Design Your Dance on Screen
a creative facilitation course to help film makers and dance makers collaborate successfully
Scroll down to watch the introduction video with captions from YouTube if you prefer.
Author and tutor, Simon Fildes. introduces this course.
"Over the past twenty years or so I’ve watched hundreds and hundreds of dance films / video dance / screen dance works as a teacher, festival goer and jury panel selector.
I’ve collaborated on, edited and directed single screen films, interactive installation art works, and taught editing and production masterclasses around the world in this field.
I’ve listened to film makers and choreographers and dancers, and watched them at work and play; in rehearsal and in production. I’ve talked with curators, academics and festival programers for more hours than I know in locations from South America to China, Canada to Australia.
I’ve done all this with an overriding sense of curiosity and passion for a peculiarly hybrid art -form, with constant questions running in my head about collaboration and communication.
Where do artists from very diverse creative activities find a common language and understanding to make a work that everyone involved is happy with, and where they also understand what they were letting themselves in for? How do artists create work where the two art forms of film and dance are truly balanced and integrated visually, technically and choreographically? Even if one person is in charge - choreographing the dance and directing the screen - how does that person come to understand both sides of the art form equally?
I ask these questions because I see so much work that is choreographed and danced beautifully but doesn’t exploit the cinematic potential of the screen and I see work that looks incredibly cinematic but doesn’t engage with the kinaesthetic quality and choreographic energy of the movement. I see a lot of work that makes me think the artists involved have never watched any other screen dance at all. Of course, like both dance and film, the field can be broad in its range and can accommodate all styles and artistic voices, but when you come across yet another work set in an abandoned building shot on a wide lens in slow motion off a fixed tripod with fades to black between each shot set to cello music with no location sound; you do start to wonder if people really pay attention or care that the approach they are taking is doing their work a disservice.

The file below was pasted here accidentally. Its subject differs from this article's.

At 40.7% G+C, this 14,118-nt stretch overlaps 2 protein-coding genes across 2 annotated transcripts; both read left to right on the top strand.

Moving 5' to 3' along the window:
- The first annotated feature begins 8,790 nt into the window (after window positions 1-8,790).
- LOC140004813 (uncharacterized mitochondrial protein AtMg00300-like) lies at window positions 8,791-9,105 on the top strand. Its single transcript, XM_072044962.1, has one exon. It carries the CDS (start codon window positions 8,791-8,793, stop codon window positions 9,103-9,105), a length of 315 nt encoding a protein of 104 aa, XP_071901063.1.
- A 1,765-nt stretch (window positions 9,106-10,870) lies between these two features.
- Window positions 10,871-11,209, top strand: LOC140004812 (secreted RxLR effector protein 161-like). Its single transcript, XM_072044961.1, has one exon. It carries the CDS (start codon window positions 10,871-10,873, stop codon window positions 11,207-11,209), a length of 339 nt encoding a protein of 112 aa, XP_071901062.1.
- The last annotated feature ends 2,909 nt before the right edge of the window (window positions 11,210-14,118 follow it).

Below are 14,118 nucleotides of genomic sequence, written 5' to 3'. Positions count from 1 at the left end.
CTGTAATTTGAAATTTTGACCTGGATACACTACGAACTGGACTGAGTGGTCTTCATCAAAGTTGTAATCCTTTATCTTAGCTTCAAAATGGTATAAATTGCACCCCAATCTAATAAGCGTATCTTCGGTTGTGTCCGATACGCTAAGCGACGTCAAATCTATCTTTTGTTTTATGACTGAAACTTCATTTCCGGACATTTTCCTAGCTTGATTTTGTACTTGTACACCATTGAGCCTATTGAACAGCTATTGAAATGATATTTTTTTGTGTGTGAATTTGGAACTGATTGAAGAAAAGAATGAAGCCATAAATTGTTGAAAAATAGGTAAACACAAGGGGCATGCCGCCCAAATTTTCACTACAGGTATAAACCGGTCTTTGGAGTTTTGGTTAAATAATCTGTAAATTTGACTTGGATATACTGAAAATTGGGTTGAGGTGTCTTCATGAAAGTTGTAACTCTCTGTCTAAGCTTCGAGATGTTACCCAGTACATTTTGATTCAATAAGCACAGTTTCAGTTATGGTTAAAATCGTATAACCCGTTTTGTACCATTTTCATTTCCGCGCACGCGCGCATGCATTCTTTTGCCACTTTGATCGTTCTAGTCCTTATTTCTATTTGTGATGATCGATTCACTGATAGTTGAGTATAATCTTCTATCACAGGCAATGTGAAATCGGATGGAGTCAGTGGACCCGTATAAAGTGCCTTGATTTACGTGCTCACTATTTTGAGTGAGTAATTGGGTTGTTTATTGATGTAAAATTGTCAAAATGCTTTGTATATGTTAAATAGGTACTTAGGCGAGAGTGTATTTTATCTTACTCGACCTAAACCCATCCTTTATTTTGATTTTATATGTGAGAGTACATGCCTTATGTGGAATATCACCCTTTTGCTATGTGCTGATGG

I also hear artists on both sides of the process, talking about how unhappy they are with what they got involved in and they wonder how it could have been better.
The range of misunderstandings and poor communication that arise from fusing an embodied physical practice with a visual motion design process are a constant theme running through the unhappiness that these artists expressed.
I looked around and saw while there are text books that can help instruct this process they still follow a convention that may not be useful to an interdisciplinary or hybrid type collaboration. A process that requires a type of design thinking to support clear communication across disciplines needs tools to support that. This involves listening, learning and being willing to work outside of comfort zones and knowledge silos.
I aim to guide you through this with my own texts, set exercises, and discursive approaches I have developed through practical workshops around the world, whilst also drawing on the knowledge and expertise of high profile artists and teachers I have been privileged to meet and work with over the years.
You can also watch the intro video here with captions from YouTube
Simon Fildes is an international award-winning film-maker, artist, curator and teacher who has worked in a range of organisations as a researcher, creative producer, project manager and lecturer. He has spent most of his working life as a freelance in the arts, music and media sectors, editing and producing for broadcast television, arts and corporate sectors while developing an internationally acknowledged personal practice in creative media arts and dance on screen. After completing a Biology degree, Simon spent time working in the music industry before going on to gain a media arts post-graduate diploma at DJCAD, Dundee University. More recently he gained an MSc degree with distinction in Sustainable Development through the University of the Highlands and Islands. This breadth of Science, Arts and Social Science education gives Simon a uniquely interdisciplinary perspective.
More information can be found at www.fildes.work
Frequently Asked Questions
Thank you for choosing this course. I really appreciate the time you have spent here working your way through through these exercises. Please keep in touch about any new projects you create!